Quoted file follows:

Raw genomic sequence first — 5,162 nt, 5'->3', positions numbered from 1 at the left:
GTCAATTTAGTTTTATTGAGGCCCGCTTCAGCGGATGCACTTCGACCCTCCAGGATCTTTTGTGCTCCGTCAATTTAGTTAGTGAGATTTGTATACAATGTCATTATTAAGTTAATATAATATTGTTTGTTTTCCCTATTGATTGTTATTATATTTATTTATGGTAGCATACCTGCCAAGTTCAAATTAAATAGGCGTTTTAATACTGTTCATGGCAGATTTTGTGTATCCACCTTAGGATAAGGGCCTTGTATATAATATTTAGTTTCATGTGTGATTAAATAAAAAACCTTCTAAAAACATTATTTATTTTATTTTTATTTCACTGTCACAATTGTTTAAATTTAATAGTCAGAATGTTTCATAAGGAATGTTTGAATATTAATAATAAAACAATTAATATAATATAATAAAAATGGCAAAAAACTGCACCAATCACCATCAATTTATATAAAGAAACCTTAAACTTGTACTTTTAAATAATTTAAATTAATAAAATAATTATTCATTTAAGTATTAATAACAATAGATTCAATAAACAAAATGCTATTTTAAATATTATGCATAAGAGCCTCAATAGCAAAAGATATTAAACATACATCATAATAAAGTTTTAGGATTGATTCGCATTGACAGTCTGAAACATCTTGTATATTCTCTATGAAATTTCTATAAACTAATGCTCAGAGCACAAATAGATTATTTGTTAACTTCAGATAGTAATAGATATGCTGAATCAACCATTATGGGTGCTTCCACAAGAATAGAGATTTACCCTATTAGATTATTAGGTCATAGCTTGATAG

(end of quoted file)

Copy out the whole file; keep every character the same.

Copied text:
Raw genomic sequence first — 5,162 nt, 5'->3', positions numbered from 1 at the left:
GTCAATTTAGTTTTATTGAGGCCCGCTTCAGCGGATGCACTTCGACCCTCCAGGATCTTTTGTGCTCCGTCAATTTAGTTAGTGAGATTTGTATACAATGTCATTATTAAGTTAATATAATATTGTTTGTTTTCCCTATTGATTGTTATTATATTTATTTATGGTAGCATACCTGCCAAGTTCAAATTAAATAGGCGTTTTAATACTGTTCATGGCAGATTTTGTGTATCCACCTTAGGATAAGGGCCTTGTATATAATATTTAGTTTCATGTGTGATTAAATAAAAAACCTTCTAAAAACATTATTTATTTTATTTTTATTTCACTGTCACAATTGTTTAAATTTAATAGTCAGAATGTTTCATAAGGAATGTTTGAATATTAATAATAAAACAATTAATATAATATAATAAAAATGGCAAAAAACTGCACCAATCACCATCAATTTATATAAAGAAACCTTAAACTTGTACTTTTAAATAATTTAAATTAATAAAATAATTATTCATTTAAGTATTAATAACAATAGATTCAATAAACAAAATGCTATTTTAAATATTATGCATAAGAGCCTCAATAGCAAAAGATATTAAACATACATCATAATAAAGTTTTAGGATTGATTCGCATTGACAGTCTGAAACATCTTGTATATTCTCTATGAAATTTCTATAAACTAATGCTCAGAGCACAAATAGATTATTTGTTAACTTCAGATAGTAATAGATATGCTGAATCAACCATTATGGGTGCTTCCACAAGAATAGAGATTTACCCTATTAGATTATTAGGTCATAGCTTGATAG